Car Rental Agreements Cost Limitations Class Action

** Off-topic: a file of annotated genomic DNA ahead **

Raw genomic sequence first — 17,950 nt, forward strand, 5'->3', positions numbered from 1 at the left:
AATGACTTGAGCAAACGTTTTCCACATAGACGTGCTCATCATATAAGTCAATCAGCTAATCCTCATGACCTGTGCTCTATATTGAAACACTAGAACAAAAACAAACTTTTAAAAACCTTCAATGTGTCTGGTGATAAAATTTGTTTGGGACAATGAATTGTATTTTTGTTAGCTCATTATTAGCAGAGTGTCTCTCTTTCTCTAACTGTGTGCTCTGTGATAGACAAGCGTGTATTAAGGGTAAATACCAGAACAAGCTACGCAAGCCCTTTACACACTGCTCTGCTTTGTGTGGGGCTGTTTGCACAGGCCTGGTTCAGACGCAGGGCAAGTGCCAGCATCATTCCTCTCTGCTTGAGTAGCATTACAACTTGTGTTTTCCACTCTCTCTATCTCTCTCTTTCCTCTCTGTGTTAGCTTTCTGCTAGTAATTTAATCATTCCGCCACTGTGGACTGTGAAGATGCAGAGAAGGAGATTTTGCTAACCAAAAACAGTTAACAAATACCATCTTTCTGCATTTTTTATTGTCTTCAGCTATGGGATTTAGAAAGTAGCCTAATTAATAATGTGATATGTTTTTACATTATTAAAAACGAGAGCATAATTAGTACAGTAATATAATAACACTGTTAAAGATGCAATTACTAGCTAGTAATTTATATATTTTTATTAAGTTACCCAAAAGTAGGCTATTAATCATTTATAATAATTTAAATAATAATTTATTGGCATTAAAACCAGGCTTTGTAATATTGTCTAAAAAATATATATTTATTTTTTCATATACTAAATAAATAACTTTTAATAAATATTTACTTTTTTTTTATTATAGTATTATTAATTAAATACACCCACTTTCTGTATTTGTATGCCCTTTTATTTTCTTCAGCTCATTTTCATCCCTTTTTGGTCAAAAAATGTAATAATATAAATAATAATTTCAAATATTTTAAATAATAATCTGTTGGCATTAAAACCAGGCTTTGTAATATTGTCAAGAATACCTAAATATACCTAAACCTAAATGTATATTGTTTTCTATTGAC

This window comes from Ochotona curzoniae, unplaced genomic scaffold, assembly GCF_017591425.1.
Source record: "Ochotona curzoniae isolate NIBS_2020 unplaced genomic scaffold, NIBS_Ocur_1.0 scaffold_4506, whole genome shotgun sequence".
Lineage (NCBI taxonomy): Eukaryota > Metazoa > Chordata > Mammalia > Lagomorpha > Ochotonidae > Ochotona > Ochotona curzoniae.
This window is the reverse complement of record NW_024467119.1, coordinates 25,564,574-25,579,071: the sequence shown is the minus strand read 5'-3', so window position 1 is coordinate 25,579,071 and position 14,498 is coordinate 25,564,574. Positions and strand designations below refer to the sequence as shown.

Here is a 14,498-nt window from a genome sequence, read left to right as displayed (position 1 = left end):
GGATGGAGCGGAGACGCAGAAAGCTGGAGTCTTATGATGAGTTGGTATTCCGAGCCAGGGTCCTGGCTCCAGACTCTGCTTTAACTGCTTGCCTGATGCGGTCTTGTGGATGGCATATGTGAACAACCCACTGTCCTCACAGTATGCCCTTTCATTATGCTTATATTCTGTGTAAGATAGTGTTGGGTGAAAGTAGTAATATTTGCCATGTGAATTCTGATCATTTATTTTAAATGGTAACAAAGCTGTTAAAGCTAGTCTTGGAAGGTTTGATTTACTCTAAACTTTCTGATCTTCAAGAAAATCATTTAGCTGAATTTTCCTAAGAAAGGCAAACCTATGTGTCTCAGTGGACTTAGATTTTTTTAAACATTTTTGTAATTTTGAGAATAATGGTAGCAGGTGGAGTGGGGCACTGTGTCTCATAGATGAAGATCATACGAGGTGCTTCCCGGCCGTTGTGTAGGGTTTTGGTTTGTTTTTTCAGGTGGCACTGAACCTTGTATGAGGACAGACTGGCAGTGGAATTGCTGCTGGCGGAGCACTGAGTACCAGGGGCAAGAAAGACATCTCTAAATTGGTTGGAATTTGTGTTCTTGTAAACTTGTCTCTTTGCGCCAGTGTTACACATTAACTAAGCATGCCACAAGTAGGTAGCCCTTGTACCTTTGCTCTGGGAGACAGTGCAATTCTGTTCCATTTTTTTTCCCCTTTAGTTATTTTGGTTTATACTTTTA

In Lazar v. Hertz Corp. (1999), a purported class action, the plaintiffs alleged that four rental car companies either refused to rent automobiles to person under the age of 25 or charged an unreasonably high age-based surcharge, which effectively restricted rentals to those under the age of 25. The appellate court affirmed the judgment against the plaintiff and concluded as follows: "In various places in section 1936, the Legislature set forth specific dollar or actual cost limitations that vehicle rental agreements may not exceed. (See, e.g., 1936, subds. (b)(4), (6), (c)(7).) However, in subdivision (m)(2) (permitting a surcharge for drivers of certain ages), the Legislature did not specify any dollar amount or other cost limitation. By implication, the Legislature's omission is significant, suggesting that it intended a different purpose--that is, not to impose such a limitation but to leave this amount to the business judgment of the vehicle rental companies. We may not substitute our judgment for that of the Legislature when it appears that that body has deliberately chosen not to impose a monetary limitation. . . . It is the Legislature's function, not ours, to determine the wisdom of economic policy. Judicial intervention in such economic issues is improper." (Lazar, supra, 69 Cal. App. 4th at pp. 1508-1509.)